Second, when using the currently implemented school-closure policies at the county level, we cannot exclude the possibility that individuals did not internalise other kinds of policies or were not subject to repeated policies including school closures—that is, they had not experienced several reopenings and closures of schools and childcare at different time points—which may affect their assessments of the new legislation. In the same vein but more broadly, we cannot exclude the influences of the specific history or path dependency in the family and educational policies of each county. To test this, multilevel models with counties as a higher level and quantified indicators of the relevant contextual characteristics would have to be estimated. Such an analysis is, however, not feasible with the data at hand due to the low number of cases at the county level.

Finally, we acknowledge that schools around the world were initially closed to stop the negative consequences of a deadly virus, which caused high death rates globally as schools and daycare centres were originally thought to be at the centre of the spread of the virus. Although public acceptance of closure policies was rather high in Germany and elsewhere at the beginning of the pandemic (Lazarus et al., 2020), the situation changed throughout the pandemic. Today, evidence suggests that in-person learning did not substantially increase the incidence of COVID-19 (Fukumoto et al., 2021; Raffetti & Di Baldassarre, 2022), but the lack of information at the onset of the pandemic required a more restrictive approach to save lives.

In summary, this study contributes to the understanding of the role of information provision in acceptance of inequalities during a crisis and beyond by highlighting the content of the information and the role of prior awareness. It emphasises that information makes a difference in people’s attitudes and, potentially, their behaviours.

Availability of data and materials

The data used in this article will be made available for scientific use after an embargo period.


  1. This was facilitated by the active engagement of international organisations, which advocated for more transparency on the effects of COVID-19 policies for various groups of population. In particular, the United Nations (UN) recognised children and women as main victims of the pandemic. For instance, in September 2020, the head of the UN gender empowerment agency declared that ‘The COVID-19 pandemic is “hitting women hard”, but most nations are failing to provide sufficient social and economic protection for them’ (United Nations, 2020a), while the UN Secretary-General highlighted ‘the disproportionate and devastating socio-economic impact of COVID-19 on women and girls globally’ (United Nations, 2020b). In parallel, the UN also acknowledged that education was in crisis due to COVID-19 closures and that the most disadvantaged children were particularly hit (United Nations, 2020c). Towards the end of the pandemic, at the end of 2021, many politicians and academics agreed that school closures should be avoided whenever possible (Fukumoto et al., 2021) as their costs outweighed their benefits (Raffetto & Di Baldassarre, 2022).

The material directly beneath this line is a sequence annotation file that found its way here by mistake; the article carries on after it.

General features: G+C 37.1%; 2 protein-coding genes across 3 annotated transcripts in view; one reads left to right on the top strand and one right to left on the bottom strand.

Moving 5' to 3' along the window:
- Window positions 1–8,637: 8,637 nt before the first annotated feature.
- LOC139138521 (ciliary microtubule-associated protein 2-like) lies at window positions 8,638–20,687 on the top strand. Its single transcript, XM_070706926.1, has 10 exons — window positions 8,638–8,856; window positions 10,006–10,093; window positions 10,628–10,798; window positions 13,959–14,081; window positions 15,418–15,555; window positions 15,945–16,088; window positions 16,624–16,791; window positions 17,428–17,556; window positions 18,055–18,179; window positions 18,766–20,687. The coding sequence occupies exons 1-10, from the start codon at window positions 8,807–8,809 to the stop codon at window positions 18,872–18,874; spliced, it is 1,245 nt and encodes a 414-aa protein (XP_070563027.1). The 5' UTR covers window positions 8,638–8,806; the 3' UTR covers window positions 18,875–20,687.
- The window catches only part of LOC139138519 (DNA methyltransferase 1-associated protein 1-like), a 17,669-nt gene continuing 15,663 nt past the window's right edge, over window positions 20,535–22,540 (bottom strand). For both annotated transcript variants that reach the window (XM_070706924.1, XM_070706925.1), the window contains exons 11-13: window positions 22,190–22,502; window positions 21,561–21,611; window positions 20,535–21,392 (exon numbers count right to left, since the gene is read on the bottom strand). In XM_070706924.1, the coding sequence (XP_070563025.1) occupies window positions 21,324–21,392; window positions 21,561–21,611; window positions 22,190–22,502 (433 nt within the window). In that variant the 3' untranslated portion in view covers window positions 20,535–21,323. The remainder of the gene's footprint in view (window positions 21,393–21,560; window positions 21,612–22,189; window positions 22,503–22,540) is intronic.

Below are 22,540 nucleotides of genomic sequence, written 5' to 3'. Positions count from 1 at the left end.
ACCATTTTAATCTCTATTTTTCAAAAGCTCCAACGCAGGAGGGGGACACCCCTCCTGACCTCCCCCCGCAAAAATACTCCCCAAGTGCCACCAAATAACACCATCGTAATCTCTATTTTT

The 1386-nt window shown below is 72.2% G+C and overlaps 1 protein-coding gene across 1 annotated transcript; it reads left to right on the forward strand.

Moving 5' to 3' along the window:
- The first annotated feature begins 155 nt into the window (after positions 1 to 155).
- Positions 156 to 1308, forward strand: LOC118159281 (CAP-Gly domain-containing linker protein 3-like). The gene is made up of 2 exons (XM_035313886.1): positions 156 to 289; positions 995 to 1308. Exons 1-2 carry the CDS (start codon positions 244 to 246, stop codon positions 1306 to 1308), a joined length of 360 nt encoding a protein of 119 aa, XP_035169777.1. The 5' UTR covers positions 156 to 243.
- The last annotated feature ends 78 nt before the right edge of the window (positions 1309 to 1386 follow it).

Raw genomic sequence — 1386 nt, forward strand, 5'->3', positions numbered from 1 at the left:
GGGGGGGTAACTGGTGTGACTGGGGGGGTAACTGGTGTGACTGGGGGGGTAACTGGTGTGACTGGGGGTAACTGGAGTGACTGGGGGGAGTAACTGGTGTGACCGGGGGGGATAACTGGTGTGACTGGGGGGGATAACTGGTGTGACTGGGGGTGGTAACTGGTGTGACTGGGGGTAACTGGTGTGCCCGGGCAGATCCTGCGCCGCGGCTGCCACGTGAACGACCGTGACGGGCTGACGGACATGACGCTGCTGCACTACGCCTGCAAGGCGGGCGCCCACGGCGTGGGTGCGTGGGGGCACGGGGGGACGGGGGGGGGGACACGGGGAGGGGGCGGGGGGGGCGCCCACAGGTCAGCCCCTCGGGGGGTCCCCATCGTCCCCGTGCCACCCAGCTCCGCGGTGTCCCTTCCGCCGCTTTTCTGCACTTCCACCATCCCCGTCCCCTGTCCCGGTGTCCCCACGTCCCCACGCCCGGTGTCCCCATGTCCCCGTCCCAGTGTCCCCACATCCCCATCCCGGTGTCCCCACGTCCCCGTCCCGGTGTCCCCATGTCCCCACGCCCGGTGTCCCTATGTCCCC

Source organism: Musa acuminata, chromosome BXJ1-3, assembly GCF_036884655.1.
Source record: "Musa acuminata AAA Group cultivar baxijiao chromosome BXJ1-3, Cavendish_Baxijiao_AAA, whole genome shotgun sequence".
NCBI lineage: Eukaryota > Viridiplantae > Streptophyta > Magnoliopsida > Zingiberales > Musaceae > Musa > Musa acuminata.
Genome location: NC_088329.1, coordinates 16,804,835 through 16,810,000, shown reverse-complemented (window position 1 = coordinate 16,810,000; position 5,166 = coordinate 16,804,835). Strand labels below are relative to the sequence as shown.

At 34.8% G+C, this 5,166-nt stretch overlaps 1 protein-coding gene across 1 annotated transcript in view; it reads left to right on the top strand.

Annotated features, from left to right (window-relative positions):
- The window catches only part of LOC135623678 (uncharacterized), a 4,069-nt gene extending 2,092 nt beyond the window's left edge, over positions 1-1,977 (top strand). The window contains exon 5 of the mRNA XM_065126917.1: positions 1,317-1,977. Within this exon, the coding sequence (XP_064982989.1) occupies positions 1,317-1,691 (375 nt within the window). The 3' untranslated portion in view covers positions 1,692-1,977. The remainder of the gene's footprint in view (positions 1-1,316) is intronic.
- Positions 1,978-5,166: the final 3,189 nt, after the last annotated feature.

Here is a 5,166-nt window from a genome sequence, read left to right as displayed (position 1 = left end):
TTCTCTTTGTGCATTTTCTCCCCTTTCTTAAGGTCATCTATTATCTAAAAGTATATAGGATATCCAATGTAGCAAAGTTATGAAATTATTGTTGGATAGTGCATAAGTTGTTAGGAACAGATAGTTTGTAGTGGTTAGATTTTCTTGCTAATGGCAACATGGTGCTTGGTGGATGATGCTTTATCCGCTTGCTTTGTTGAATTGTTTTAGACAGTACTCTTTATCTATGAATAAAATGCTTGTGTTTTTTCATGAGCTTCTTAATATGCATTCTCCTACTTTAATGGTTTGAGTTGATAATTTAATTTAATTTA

2. However, the law mentions exceptions for final-year classes and classes with special needs. Moreover, it also allowed ‘emergency care’ for children below the age of 12, which was meant to support parents who were both considered ‘essential workers’.

  3. Other mechanisms may be at play in relation to political attitudes and information priming. For instance, the idea of confirmation bias suggests that if individuals have a higher level of acceptance of inequality based on their ideological beliefs, they may be less affected by such information.

  4. This study uses the third wave of data collection of the survey, which can be obtained via GESIS: Do-file for replication and additional data on childcare and school closures can be obtained on GitHub:

  5. Political attitudes were assessed at a later stage in the survey, after the experiment had been conducted. Between the survey experiment and the measurement of political attitudes on the left-to-right scale, 35 questions were asked pertaining to perceptions of and trust in the health care system, respondents’ health risks and COVID-19 infections as well as their vaccination status and willingness to get vaccinated. Theoretically, we cannot rule out the possibility that the treatment may have affected individuals’ reporting of their political attitudes. However, our randomisation checks (see Additional file 1: Table A.1) suggest that no significant association between the type of treatment received and political attitudes reported can be found.

  6. Refer to Additional file 1: Table A.1 for the results of the randomisation checks.


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We are grateful to Thomas Wöhler for coordinating the data collection. We would also like to thank Silva Schilling for her excellent research assistance.


Open Access funding enabled and organized by Projekt DEAL. This project is funded by the Deutsche Forschungsgemeinschaft (DFG—German Research Foundation) under Germany’s Excellence Strategy EXC-2035/1—390681379. The authors have no relevant financial or non-financial interests to disclose. The authors confirm that study participants’ consent was obtained as part of the data collection process.

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Correspondence to Ariane Bertogg.

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Bellani, L., Bertogg, A., Kulic, N. et al. Does raising awareness about inequality decrease support for school closures? An information treatment survey experiment during the COVID-19 pandemic. Genus 80, 7 (2024).